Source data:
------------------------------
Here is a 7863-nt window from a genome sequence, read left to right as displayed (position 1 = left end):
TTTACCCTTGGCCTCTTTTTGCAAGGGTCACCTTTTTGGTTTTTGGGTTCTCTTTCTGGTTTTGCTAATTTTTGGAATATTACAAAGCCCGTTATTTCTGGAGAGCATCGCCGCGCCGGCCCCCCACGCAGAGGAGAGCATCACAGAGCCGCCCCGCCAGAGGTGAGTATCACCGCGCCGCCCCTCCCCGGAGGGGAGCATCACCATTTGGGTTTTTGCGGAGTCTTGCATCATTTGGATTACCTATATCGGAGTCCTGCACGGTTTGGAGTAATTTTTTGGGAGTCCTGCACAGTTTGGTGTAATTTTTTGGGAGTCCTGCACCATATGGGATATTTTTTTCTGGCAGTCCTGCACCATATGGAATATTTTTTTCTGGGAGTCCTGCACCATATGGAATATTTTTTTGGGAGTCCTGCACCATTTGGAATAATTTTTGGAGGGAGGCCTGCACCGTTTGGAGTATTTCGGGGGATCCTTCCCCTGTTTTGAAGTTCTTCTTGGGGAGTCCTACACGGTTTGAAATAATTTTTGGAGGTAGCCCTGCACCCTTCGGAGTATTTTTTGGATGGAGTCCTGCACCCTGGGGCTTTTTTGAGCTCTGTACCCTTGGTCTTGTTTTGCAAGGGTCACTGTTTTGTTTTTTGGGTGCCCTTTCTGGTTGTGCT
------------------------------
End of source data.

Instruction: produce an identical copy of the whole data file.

Here is a 7863-nt window from a genome sequence, read left to right as displayed (position 1 = left end):
TTTACCCTTGGCCTCTTTTTGCAAGGGTCACCTTTTTGGTTTTTGGGTTCTCTTTCTGGTTTTGCTAATTTTTGGAATATTACAAAGCCCGTTATTTCTGGAGAGCATCGCCGCGCCGGCCCCCCACGCAGAGGAGAGCATCACAGAGCCGCCCCGCCAGAGGTGAGTATCACCGCGCCGCCCCTCCCCGGAGGGGAGCATCACCATTTGGGTTTTTGCGGAGTCTTGCATCATTTGGATTACCTATATCGGAGTCCTGCACGGTTTGGAGTAATTTTTTGGGAGTCCTGCACAGTTTGGTGTAATTTTTTGGGAGTCCTGCACCATATGGGATATTTTTTTCTGGCAGTCCTGCACCATATGGAATATTTTTTTCTGGGAGTCCTGCACCATATGGAATATTTTTTTGGGAGTCCTGCACCATTTGGAATAATTTTTGGAGGGAGGCCTGCACCGTTTGGAGTATTTCGGGGGATCCTTCCCCTGTTTTGAAGTTCTTCTTGGGGAGTCCTACACGGTTTGAAATAATTTTTGGAGGTAGCCCTGCACCCTTCGGAGTATTTTTTGGATGGAGTCCTGCACCCTGGGGCTTTTTTGAGCTCTGTACCCTTGGTCTTGTTTTGCAAGGGTCACTGTTTTGTTTTTTGGGTGCCCTTTCTGGTTGTGCT